Climate Change Policy
Carbon pricing has gained ground worldwide but has also drawn increased pushback in recent years, becoming a political issue, as illustrated in the current Canadian election. To accelerate its success, more evaluations are needed to understand the economic impacts of existing policies and the promising role of energy efficiency.
Washington DC — As international leaders gather next week to discuss climate action during Climate Week NYC, new research shows that energy efficiency can slash US energy use and greenhouse gas emissions by 50% by 2050 and get the United States halfway toward its climate goals.
As the United States swelters from yet another heat wave, much greater utility transformation — with energy efficiency at its core — will be needed to address the rise in extreme weather events and other factors linked to climate change. Yet state efforts to develop the utility of the future seem to be falling short.
Statement of Steven Nadel, executive director
The Affordable Clean Energy Rule (ACE), announced today by the US Environmental Protection Agency, misses a large opportunity to slash carbon emissions, reduce air pollution, and save money. The rule recognizes that energy efficiency measures at power plants can reduce both carbon emissions and consumer utility bills, but it will deliver relatively few savings.
Across North America, efforts to put a price on greenhouse gas emissions are growing, creating a market-based incentive to reduce emissions and energy use. Currently 14 US states and Canadian provinces plus one US city have done so, with seven additional states and provinces in active pursuit, according to ACEEE’s new white paper.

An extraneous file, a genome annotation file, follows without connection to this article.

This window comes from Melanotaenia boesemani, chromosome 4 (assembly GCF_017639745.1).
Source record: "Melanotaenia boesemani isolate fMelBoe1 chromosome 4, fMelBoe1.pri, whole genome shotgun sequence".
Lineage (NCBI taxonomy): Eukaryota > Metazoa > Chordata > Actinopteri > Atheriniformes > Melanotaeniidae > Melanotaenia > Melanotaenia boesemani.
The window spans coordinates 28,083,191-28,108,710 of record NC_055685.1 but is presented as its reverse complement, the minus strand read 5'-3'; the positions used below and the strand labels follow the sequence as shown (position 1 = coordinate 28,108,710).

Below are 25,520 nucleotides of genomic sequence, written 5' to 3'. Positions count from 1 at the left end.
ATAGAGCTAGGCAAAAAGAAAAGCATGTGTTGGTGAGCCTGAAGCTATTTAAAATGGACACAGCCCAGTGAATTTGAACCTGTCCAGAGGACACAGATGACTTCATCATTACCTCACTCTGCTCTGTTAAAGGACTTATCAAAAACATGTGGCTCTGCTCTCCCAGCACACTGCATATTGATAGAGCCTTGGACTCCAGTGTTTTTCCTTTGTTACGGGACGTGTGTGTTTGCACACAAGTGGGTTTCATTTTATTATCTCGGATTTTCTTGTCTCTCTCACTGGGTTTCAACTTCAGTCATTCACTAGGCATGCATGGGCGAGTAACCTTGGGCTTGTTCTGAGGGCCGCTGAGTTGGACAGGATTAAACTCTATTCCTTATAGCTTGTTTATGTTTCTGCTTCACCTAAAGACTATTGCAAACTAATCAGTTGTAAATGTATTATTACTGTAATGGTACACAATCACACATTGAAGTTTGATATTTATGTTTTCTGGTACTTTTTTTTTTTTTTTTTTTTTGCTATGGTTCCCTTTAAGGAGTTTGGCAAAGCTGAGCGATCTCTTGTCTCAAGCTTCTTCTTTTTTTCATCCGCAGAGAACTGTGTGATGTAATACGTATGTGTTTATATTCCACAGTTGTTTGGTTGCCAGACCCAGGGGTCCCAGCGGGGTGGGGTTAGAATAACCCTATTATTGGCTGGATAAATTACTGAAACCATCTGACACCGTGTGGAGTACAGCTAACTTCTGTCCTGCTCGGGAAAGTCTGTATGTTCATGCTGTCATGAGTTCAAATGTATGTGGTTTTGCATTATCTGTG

Recent major climate reports highlight public interest in addressing climate change. There is broad agreement that we won’t achieve carbon reduction goals without cutting emissions from the industrial sector, which accounts for more than a fifth of global greenhouse gas emissions.
Energy-saving efforts continue to deliver vast gains, but their progress is slowing and will need at least a doubling of investment in order to reach global sustainability goals, according to the International Energy Agency’s new Energy Efficiency 2018 market report, released last week.
More than 600 days into the Trump administration, amid constant reports of regulatory rollbacks, there’s been surprisingly little damage to energy efficiency…yet. But now the administrative winds are starting to blow, rulemakings are under way—with a couple open comment periods—and we are working hard to hold onto the energy savings we have been helping to build.
Electrification is gaining a lot of attention as efforts mount to reduce greenhouse gas emissions (GHG) and address climate change. ACEEE sees an important role for energy efficiency in these efforts. In fact, we see beneficial electrification – that which reduces total energy, costs, and emissions – as a form of energy efficiency. It can complement traditional efficiency approaches, and together, they can help meet energy, GHG, and economic goals.
California’s official push toward a carbon-free electricity system, now awaiting the governor’s signature, will need dramatic contributions from energy efficiency to succeed.